Chinaman's Hat (Port Phillip)

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Chinaman's Hat (new)

Chinaman's Hat is an octagonal structure serving as a shipping channel marker and haul-out for local Brown fur seals, in the South Channel of Port Phillip in the Australian state of Victoria. It is in the Mornington Peninsula Shire, three kilometres east-south-east of Pope's Eye. Along with the latter it served as a navigation beacon at the Heads of the bay.

History[edit]

The term Chinaman's Hat is the local name once associated with the site of a former military structure, Station M, but now transferred to a new seal platform erected by Victoria's Park Authority in 2002.

The postwar structure was built to replace a dilapidated military installation erected on a dolphin as part of the Port Phillip bay defence system shortly before 1942. This earlier structure is often said to have supported an optical mount, or 'Magic Eye' which transmitted two Piezo electronic beams across the Rip to a large mirror, and then to two reflectors, respectively Station P, and Station S, at the Heads of Point Lonsdale. Any break in transmission in such a system was designed to set off an alarm to signal the possible presence of enemy vessels. The mechanism apparently did not function as expected, and the equipment was removed two years later, in 1944.[1] Some doubts, however, have been expressed regarding the existence of this interception system: the site certainly was equipped in wartime with underwater indicator loops to detect submarines.[2][3][4] After it was abandoned, the dilapidated remains were used as a perch for both recreational fishing and as an anchorage. It rested on a circular concrete caisson base, roughly 7 metres in diameter, raised on a sandy shoal some 6 metres below the waterline.[5]

Parks Victoria was granted a permit in early 2002 to demolish the old structure after arguing that it posed a risk for small craft navigation and was devoid of heritage value.[6] In the face of public protests, the Authority went ahead and built, at a cost of A$210,000, an expensive alternative platform which was quickly disparaged by critics at the time as a veritable 'Taj Mahal for seals'.[7] This new structure for the seal colony was grounded on a rectangular base and lies not far from the Mud Islands bird sanctuary.[8] However, the seals refused to budge from their traditional, run-down landmark, and it was only after the authorities proceeded to demolish the old haul-out that they settled on the new platform. It is this new structure which now carries the name Chinaman's Hat.[9]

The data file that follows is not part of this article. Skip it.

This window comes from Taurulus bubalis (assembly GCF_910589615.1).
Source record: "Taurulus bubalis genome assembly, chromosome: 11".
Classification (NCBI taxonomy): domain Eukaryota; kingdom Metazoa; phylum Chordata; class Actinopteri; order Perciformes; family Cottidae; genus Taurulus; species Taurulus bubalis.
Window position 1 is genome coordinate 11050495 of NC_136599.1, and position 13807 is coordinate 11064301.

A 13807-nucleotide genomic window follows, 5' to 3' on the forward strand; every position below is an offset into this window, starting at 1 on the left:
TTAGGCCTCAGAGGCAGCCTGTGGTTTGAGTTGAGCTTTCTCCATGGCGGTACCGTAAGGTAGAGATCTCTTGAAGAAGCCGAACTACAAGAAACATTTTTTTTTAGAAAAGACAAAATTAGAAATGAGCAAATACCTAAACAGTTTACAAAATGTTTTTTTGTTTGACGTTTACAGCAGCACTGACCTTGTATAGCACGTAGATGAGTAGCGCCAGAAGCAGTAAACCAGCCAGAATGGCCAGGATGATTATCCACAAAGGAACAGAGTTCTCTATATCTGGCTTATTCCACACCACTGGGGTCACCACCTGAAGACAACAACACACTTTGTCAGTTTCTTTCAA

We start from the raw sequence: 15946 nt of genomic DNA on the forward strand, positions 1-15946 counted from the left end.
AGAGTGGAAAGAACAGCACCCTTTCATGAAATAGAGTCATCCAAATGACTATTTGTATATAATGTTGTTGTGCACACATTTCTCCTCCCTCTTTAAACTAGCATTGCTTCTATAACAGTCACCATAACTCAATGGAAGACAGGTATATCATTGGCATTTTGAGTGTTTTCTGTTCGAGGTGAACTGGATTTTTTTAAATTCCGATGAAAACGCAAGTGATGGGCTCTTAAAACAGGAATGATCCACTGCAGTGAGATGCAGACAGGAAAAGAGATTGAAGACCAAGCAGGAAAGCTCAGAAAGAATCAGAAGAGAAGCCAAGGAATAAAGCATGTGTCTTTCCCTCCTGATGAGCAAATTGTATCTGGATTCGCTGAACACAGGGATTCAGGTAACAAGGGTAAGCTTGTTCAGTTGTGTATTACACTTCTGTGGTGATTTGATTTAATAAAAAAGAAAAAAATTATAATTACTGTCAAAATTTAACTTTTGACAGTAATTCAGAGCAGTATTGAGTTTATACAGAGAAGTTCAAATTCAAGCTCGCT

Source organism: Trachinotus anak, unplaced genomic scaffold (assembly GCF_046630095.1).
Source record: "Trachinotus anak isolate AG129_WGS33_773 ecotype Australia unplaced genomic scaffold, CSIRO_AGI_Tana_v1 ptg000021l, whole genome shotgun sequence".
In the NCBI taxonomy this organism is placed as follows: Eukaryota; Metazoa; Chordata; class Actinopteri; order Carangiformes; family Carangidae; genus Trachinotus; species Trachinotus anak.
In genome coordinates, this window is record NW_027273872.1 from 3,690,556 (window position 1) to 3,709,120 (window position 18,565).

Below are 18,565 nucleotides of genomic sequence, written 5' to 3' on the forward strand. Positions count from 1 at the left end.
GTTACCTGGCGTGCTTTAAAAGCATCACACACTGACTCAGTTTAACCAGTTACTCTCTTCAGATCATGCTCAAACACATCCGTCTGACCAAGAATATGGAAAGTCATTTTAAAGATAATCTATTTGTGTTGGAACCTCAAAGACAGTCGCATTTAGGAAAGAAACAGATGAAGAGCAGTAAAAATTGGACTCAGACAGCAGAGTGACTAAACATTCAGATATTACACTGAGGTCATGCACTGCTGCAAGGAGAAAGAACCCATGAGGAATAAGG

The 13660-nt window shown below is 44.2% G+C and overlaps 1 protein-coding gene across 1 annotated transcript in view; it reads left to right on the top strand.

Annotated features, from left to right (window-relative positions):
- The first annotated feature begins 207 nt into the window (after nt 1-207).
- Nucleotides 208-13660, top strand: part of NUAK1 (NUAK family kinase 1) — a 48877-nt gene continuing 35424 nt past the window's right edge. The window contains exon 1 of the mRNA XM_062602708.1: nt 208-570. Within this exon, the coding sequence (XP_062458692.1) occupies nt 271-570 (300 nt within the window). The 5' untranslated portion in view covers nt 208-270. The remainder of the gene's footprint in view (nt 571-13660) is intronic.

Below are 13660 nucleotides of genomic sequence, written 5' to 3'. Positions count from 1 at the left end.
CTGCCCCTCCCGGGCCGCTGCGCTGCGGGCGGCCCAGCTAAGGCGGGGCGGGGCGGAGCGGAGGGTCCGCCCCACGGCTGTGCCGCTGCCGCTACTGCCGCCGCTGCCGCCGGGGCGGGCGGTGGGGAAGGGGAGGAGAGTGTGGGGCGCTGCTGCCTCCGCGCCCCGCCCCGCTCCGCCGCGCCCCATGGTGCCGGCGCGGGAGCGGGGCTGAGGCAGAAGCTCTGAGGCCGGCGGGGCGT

The present structure is one of four 'haul outs' or resting sites[10] in the bay, and is occupied by a bachelor community of the Australian Fur Seals. It is a popular destination for scuba divers and snorkelers.[11] Visitors to the site are warned to keep their distance, since the seals can at times behave aggressively towards people who get too close.[12]

Notes[edit]

  1. ^ Brad Duncan, 'Expanded Defence History of Port Phillip Bay' in The Maritime archeology and maritime cultural landscape of Queenscliffe: a nineteenth century Australian coastal community, Phd thesis, James Cook University, 2006, Appendix C-2, p.11.
  2. ^ Australasian Institute for Maritime Archeology Newsletter, Vol 21, No.2, June 2002 p.4.
  3. ^ Port of Melbourne Port of Melbourne. com.
  4. ^ 'Jetties and Piers: A background history of maritime infrastructure in Victoria', Victorian Government online publication. p.42
  5. ^ "Chinaman's Hat". Victorian Heritage Database. vic.gov.au. February 26, 2014. Retrieved 2014-02-07. 
  6. ^ Australasian Institute for Maritime Archeology Newsletter, Vol 21, No.2, June 2002 p.4
  7. ^ 'Seals reject new resting place in Australia,' Seal Conservation Society, 5 March 2002.
  8. ^ Andrea Petrie, Baywatch reveals city's life aquatic. in The Age, 9 January 2008.
  9. ^ Melissa Fyfe, 'The lords of the bay,' in The Age, 20 March 2004
  10. ^ Melissa Fyfe, 'The lords of the bay,' in The Age, 20 March 2004
  11. ^ Richard Everist, Geelong and the Bellarine Peninsula: The Spirit of Place, BestShot, 2009 p.61
  12. ^ Megan Levy, 'Fur seals bite tourists,' in The Age, 30 November 2010.

Coordinates: 38°17′11″S 144°43′26″E / 38.2864°S 144.7240°E / -38.2864; 144.7240